European Union has a ‘design flaw’ says expert
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Europe’s twelfth-largest country joined the bloc back in 2007, along with Bulgaria. Bucharest and Sofia are two of the biggest recipients of the EU’s “cohesion funds”, which are allocated to the bloc’s poorest countries.
Nations which have a gross national income per capita less than 90 percent of the combined average across the EU receive the additional funds “to strengthen the economic, social and territorial cohesion of the EU”.
More than 40 percent of the country’s population live in rural areas, with many relying on the land they cultivate for food sources.
There have been calls for significant investment in Romania’s infrastructure, including potable water systems.
This comes after the UK Government said the Brexit divorce bill footed by the UK could rise to £42.5bn.
Original estimates for payments of costs incurred by the UK leaving the bloc in January 2020 stood in the range of 35bn to 39bn.
But in July last year, Prime Minister Boris Johnson rejected EU estimates of a £40.8bn total cost.
On Monday, the EU Commission announced that Romania was set to receive €31.5 billion from these funds between 2021 and 2027.
Of this huge total, €4.33 billion will flow from the EU’s European Regional and Development Fund to Romania’s small and medium-sized businesses, as well as the likes of academia and research.
A further €6.75 billion will be poured into Romania’s “green transition”, looking at conservation, green energy production and slashing carbon emissions.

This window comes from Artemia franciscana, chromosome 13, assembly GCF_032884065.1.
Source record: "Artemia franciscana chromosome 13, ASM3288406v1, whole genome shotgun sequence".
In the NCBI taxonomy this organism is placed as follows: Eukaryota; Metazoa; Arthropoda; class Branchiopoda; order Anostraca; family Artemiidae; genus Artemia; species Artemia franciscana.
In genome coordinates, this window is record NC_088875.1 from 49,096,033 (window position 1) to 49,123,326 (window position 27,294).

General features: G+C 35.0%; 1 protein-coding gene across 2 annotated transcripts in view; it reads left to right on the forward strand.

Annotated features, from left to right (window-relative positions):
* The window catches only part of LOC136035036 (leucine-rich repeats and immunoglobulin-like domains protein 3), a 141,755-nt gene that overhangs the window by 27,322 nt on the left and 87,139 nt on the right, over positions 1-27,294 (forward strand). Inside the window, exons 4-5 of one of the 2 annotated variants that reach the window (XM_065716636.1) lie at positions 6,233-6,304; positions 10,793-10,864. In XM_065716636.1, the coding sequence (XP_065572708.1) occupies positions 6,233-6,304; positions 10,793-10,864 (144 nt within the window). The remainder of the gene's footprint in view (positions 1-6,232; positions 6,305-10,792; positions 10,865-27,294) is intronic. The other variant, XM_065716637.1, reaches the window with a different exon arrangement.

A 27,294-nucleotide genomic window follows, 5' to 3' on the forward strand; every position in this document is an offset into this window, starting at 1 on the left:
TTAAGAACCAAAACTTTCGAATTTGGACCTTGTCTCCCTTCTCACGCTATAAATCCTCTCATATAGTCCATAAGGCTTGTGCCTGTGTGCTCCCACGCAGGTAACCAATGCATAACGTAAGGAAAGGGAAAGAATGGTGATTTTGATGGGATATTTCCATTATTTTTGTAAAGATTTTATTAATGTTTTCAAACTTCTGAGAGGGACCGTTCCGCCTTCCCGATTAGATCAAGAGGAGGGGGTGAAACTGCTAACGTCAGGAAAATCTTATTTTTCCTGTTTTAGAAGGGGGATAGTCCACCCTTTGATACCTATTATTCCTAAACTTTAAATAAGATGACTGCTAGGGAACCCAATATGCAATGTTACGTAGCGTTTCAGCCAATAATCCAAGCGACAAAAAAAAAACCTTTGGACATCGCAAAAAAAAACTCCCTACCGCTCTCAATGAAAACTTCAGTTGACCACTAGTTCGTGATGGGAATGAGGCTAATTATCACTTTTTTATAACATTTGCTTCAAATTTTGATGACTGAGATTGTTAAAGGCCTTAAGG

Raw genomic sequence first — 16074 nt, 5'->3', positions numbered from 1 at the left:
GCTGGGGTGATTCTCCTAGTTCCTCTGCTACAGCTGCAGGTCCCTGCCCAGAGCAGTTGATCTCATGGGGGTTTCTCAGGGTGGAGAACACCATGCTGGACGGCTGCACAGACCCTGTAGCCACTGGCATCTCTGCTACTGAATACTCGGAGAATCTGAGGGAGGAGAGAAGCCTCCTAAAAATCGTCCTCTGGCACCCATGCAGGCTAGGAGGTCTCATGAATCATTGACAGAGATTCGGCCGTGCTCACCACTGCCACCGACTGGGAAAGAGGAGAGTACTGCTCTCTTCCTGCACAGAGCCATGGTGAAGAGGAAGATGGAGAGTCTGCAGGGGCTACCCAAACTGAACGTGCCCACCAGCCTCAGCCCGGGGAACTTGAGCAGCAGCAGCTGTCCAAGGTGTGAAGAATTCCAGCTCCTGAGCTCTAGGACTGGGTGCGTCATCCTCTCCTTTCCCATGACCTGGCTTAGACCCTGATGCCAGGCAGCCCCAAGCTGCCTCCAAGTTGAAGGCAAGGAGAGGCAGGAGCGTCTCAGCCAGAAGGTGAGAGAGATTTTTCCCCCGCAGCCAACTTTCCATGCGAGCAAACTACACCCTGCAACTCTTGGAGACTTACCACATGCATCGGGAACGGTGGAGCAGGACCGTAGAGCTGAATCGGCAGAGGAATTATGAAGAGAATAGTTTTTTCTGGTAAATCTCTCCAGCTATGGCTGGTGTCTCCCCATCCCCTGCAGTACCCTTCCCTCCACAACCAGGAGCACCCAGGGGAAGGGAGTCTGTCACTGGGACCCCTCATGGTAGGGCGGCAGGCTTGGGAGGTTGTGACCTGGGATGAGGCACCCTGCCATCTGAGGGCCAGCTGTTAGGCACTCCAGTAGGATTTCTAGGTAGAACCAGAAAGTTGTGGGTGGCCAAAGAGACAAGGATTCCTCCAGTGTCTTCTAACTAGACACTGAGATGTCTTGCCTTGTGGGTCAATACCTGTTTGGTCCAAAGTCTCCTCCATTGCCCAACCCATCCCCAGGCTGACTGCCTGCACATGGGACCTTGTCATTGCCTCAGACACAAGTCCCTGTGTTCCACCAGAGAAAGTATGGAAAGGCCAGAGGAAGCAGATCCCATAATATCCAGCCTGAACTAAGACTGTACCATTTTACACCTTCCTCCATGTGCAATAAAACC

Another €2.3 billion will go towards the country’s health service, and €7.2 billion is earmarked for improving transportation.
A chunk of the allocation comes from the European Maritime Fisheries and Aquaculture Fund, looking at more sustainable fishing practices.
The Commission said €162.5 million will look to conserve ecosystems in the Black Sea.
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The EU’s Commissioner for Environment, Oceans and Fisheries described the money as destined for “innovative projects” of “sustainable management”.
Virginijus Sinkevičius added: “The Partnership Agreement will allow Romania to build innovative, low-carbon and sustainable fisheries, aquaculture and processing sectors while also reinforcing the economic and social vitality of coastal communities.
“It will also support the resilience of the sectors faced with exceptional events that lead to serious disruption of markets.”
Elisa Ferreira, Commissioner for Cohesion and Reforms, described the measures as ensuring “no one is left behind”.
She said: “The Cohesion Policy investments will address areas of key concern for Romanians.
“A good planning and implementation of the Programmes that are being finalised will help the development of innovation and digitalisation, the deployment of quality health and social services, as well as education and training opportunities, safe and clean transports and overall, a more competitive economy.
“Cohesion Policy funding will improve the quality of life in Romania and ensure that no one is left behind.”
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